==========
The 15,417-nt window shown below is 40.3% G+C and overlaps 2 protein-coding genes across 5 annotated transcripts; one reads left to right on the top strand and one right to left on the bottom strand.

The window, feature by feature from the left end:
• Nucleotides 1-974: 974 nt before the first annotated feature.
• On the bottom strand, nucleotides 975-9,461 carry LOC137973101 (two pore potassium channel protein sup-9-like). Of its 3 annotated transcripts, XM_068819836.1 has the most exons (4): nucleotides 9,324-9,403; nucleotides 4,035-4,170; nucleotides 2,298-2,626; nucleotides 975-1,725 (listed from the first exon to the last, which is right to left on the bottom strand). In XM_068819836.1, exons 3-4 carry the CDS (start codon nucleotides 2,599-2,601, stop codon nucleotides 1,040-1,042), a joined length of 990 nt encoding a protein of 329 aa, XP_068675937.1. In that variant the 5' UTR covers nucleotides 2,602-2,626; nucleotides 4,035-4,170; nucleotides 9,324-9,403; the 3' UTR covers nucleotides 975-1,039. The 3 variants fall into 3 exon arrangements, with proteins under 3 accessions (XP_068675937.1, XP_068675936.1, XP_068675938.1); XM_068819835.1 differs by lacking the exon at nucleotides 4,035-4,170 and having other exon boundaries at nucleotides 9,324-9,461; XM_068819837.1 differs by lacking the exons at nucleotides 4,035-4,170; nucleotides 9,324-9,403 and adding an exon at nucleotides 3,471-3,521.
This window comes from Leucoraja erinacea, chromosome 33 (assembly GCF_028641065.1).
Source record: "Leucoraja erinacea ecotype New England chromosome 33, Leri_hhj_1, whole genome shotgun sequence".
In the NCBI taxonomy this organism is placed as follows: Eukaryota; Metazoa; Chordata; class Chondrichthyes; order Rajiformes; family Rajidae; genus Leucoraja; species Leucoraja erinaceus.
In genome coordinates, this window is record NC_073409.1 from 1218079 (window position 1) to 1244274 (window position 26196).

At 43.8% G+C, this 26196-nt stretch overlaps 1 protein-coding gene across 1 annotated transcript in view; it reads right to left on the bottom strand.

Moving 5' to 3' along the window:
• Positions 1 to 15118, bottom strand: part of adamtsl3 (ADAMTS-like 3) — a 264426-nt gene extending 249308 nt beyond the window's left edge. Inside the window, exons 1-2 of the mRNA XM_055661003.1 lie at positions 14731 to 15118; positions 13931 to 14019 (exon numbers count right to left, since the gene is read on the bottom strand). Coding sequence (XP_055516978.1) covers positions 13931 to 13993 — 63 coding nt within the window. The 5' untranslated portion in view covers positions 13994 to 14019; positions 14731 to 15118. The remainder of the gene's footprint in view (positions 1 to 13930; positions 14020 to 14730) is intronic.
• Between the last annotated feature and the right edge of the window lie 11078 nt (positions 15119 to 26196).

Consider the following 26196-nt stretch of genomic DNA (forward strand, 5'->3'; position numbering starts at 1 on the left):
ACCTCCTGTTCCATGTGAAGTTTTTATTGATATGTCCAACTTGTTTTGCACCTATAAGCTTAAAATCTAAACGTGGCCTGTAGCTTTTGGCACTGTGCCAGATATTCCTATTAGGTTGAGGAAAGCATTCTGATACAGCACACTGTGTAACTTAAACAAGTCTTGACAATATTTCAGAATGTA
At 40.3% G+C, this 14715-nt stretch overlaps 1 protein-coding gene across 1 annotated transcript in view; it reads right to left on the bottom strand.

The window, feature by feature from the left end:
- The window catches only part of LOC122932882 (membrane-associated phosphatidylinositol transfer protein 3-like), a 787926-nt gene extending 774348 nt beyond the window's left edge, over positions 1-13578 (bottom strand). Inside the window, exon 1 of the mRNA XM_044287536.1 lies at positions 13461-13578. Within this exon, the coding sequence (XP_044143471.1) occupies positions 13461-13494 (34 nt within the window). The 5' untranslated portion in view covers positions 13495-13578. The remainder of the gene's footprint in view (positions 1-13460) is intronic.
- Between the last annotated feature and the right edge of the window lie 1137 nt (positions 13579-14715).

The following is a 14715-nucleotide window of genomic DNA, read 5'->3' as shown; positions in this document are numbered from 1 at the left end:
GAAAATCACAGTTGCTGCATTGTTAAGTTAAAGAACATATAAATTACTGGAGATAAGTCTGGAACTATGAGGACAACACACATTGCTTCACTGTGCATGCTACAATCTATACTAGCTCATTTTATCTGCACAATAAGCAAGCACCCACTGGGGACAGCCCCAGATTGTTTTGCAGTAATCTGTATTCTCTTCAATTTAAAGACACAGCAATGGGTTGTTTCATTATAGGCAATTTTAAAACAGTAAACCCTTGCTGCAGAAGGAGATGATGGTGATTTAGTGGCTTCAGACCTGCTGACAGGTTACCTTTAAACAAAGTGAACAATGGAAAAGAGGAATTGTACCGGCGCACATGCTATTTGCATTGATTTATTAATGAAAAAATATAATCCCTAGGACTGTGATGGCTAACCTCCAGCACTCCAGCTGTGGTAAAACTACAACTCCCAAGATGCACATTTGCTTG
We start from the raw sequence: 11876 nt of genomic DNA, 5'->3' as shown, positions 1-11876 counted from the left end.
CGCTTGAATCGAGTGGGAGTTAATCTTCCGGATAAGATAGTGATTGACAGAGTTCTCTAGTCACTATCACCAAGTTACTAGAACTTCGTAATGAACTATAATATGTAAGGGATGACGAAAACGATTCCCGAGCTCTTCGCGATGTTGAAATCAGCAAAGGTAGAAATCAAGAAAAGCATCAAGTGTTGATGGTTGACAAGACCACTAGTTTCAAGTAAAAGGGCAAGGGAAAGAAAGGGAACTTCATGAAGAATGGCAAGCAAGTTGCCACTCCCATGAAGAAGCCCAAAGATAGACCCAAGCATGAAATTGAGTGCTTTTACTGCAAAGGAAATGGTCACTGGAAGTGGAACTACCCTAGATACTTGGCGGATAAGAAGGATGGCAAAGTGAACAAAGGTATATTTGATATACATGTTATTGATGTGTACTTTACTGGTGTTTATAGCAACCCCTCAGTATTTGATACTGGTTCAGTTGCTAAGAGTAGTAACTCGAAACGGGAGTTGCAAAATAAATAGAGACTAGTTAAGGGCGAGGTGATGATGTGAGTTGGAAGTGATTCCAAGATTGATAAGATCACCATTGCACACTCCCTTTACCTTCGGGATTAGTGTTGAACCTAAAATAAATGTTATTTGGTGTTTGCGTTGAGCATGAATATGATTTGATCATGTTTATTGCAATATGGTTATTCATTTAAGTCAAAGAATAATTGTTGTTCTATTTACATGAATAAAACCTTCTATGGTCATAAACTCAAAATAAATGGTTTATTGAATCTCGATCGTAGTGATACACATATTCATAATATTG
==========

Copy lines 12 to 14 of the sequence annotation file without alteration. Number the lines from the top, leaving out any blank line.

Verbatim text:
• Between the last annotated feature and the right edge of the window lie 11078 nt (positions 15119 to 26196).

Consider the following 26196-nt stretch of genomic DNA (forward strand, 5'->3'; position numbering starts at 1 on the left):
ACCTCCTGTTCCATGTGAAGTTTTTATTGATATGTCCAACTTGTTTTGCACCTATAAGCTTAAAATCTAAACGTGGCCTGTAGCTTTTGGCACTGTGCCAGATATTCCTATTAGGTTGAGGAAAGCATTCTGATACAGCACACTGTGTAACTTAAACAAGTCTTGACAATATTTCAGAATGTA